First, one of G_d’s answer to Job is that if everything were equal and no one could hurt another, so too, there would be no heroes. There would be no one to “make things right”. If we start destroying every creature that could hurt one another, the highest life forms would be worms and maggots and it wouldn’t be much of a world. If we truly want equilibrium … that’s death, or what cosmologists call “heat death” when everything is totally equal. So too, with poor people, … the Torah tells us there will always be poor people, but it’s the job of those with more to give to them. G_d could have made a world where everyone has enough money, but then, we wouldn’t have a chance to be like G_d … to be partners in the giving.

    Concerning relationships between people, it’s the same sort of thing. Every relationship teaches us an aspect of creation and our relationship with G_d. For example, a father-son relationship or friend relationship … it’s a reflection of an aspect of G_d and helps us understand. A husband a wife relationship is like G_d giving the Torah at Mt. Sinai to the Jews, where the Jews are referred to as the ‘kallah’ (wife) and G_d as the ‘chosson’ (husband). The ‘kallah’ cannot exit from the covenant, but the chosson could. However, this also comes with other things – the chosson must support the kallah and this can be enforced by courts. Actually, the Gemora tells us (Brochos, 5th perek) that this is only for the benefit of the wife. She can choose to forgo this, but the man can’t choose not to support her.

    Now, taking the two together … what happens when the woman is being hurt? This could mean she isn’t getting her support or isn’t able to get out. Well, we’re supposed to be the ‘hero’ and step in and fix it. The system has some problems due to the limitations of the American legal system and powers to enforce giving a Get … but this is also readily solvable with arbitration agreements, giving a Beis Din power to adjudicate the matter, enforceable in the courts of land … we calls these pre-nuptial agreements. (The other option is a cattle prod, but…) As you mentioned, since the time of Rabbeinu Gershom, the woman also has to agree to receive the Get. Both parties must agree.

    None of this lessens the pain when something goes wrong, but I think it does help put it into perspective. We know that it’s all from G_d and we are given the tools to help, but we can’t always solve every problem. My children, if I have anything to say about it, will certainly be signing pre-nuptial agreements.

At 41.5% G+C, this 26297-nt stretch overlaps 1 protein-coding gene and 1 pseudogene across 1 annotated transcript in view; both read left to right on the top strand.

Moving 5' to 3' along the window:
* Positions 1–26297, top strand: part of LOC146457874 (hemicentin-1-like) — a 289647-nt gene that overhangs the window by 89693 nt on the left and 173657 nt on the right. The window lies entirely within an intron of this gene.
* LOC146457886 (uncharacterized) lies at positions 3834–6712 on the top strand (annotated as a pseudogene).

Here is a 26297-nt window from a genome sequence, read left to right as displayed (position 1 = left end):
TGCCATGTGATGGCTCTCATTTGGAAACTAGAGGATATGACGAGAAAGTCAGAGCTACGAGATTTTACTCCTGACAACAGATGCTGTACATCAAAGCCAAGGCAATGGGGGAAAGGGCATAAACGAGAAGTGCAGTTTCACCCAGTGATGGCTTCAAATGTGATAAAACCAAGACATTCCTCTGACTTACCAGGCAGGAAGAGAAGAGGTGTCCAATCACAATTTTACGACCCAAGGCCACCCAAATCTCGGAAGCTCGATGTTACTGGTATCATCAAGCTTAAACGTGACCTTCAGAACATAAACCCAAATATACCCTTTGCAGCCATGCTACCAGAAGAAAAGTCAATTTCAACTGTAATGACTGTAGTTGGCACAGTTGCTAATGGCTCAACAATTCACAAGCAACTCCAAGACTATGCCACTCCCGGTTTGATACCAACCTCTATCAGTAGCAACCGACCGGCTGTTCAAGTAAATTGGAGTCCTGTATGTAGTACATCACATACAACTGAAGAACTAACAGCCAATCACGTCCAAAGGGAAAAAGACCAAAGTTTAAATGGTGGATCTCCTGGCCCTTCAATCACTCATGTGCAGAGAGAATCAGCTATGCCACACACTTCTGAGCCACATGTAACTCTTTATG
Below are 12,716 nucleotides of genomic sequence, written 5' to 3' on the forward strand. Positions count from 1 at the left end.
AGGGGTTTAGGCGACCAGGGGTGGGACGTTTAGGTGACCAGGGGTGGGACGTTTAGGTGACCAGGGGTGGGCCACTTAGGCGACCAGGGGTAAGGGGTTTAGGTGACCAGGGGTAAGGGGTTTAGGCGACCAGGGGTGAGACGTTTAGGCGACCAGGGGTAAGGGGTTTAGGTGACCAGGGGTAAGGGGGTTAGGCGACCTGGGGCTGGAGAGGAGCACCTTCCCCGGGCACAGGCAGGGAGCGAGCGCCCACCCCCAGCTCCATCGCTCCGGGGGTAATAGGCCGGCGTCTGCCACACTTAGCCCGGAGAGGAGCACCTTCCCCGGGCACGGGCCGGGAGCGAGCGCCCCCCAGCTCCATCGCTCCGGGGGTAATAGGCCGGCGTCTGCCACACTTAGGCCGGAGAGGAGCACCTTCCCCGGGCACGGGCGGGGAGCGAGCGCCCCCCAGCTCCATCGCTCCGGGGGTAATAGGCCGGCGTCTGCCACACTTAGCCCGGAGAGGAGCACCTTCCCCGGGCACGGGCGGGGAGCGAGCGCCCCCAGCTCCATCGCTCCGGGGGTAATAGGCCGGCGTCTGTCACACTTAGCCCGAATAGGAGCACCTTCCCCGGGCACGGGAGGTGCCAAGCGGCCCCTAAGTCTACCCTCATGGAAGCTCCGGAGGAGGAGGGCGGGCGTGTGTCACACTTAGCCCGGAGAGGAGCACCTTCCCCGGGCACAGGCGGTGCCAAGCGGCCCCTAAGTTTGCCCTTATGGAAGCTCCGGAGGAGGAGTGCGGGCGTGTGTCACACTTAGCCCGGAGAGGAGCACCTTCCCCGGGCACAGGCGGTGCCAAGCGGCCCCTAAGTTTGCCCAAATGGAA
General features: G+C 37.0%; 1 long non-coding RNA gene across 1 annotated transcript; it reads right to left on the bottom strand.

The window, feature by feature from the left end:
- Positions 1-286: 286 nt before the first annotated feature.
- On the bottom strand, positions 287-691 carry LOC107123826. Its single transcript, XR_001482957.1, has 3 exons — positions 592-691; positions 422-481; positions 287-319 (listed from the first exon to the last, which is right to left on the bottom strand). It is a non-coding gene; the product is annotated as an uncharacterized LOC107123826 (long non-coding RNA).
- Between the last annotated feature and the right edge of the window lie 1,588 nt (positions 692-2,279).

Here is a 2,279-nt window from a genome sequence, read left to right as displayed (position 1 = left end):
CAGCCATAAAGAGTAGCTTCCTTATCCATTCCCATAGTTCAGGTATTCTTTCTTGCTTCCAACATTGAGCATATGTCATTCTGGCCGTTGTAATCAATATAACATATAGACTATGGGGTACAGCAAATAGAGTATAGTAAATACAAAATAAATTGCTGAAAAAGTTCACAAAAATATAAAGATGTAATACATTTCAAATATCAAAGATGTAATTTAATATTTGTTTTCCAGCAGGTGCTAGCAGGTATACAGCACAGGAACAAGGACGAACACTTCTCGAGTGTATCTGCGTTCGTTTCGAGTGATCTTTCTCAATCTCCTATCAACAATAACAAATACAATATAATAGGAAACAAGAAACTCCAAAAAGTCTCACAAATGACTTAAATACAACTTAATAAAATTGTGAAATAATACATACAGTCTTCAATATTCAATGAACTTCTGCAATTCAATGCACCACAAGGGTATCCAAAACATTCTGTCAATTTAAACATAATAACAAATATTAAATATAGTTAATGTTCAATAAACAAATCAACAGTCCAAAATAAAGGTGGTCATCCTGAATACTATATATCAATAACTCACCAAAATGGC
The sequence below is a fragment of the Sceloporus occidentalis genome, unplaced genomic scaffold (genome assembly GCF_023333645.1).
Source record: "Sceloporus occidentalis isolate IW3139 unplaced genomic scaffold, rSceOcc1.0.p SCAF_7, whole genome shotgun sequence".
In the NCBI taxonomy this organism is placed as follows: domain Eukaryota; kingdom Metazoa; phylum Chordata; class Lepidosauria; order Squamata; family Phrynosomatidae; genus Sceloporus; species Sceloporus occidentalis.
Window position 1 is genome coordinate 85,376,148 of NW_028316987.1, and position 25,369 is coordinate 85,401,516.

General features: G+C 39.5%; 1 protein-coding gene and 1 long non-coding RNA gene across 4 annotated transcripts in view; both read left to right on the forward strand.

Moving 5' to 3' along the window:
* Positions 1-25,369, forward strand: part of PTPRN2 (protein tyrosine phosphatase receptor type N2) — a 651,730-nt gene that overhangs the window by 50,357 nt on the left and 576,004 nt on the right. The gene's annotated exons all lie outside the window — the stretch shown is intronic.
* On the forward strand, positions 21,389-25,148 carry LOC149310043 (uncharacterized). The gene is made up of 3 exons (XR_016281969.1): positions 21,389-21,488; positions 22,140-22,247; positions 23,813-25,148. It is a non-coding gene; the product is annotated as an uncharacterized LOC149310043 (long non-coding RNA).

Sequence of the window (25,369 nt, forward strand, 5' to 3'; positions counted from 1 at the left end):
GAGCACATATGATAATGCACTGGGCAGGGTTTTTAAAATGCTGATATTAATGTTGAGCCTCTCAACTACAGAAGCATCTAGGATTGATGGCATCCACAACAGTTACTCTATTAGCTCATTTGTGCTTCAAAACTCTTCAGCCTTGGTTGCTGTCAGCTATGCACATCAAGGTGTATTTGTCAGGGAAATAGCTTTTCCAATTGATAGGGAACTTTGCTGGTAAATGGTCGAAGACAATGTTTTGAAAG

On final comment on polygamy – it usually doesn’t work so well (there’s a mishnah in yevomos that says we trust a woman’s testimony that her husband died for herself, but not for her co-wives because she might just be that hurtful against her other co-wives by having illegitamate children just so another co-wife does also). However, when you see the “shidduch crisis” … many older single girls who want to have a family and want to have children. If she could choose to be in a loving relationship with a man, and have her emotional, spiritual, and physical needs met, wouldn’t that be better than living alone her whole life?

  • Avatar photo Mom says on November 15, 2013

    W O W! Allison!!! Your very thoughtful article/blog has brought out some very thoughtful comments from others, especially lawyer, Michael Feigin. This one is particularly good…one of your best! Way to go, my dear daughter!
    Love you LOTS! Mommy

  • Avatar photo Tobin says on November 15, 2013

    Very insightful Allison. You’re a great writer. I read the article regarding the couple. My sort of takeaway is-we as a jewish community need to bring these issues to the forefront. In my opinion, there is a tendency to sweep difficult topics under-the-carpet, in an attempt to make everything appear problem-free. So not the case! We struggle just like everyone else.

  • Avatar photo Steve Kendrick says on November 15, 2013

    I have always felt that G_d teaches us to respect each other. Judaism or Christianity if the relationship does not work out, the other person deserves respect. There is never an excuse for abuse .. physical or mental. Unfortunately marriage teaches each partner, the vulnerabilities of the other. We must always resist any use of this knowledge. May G_d bless all of our relationships. G_d Bless!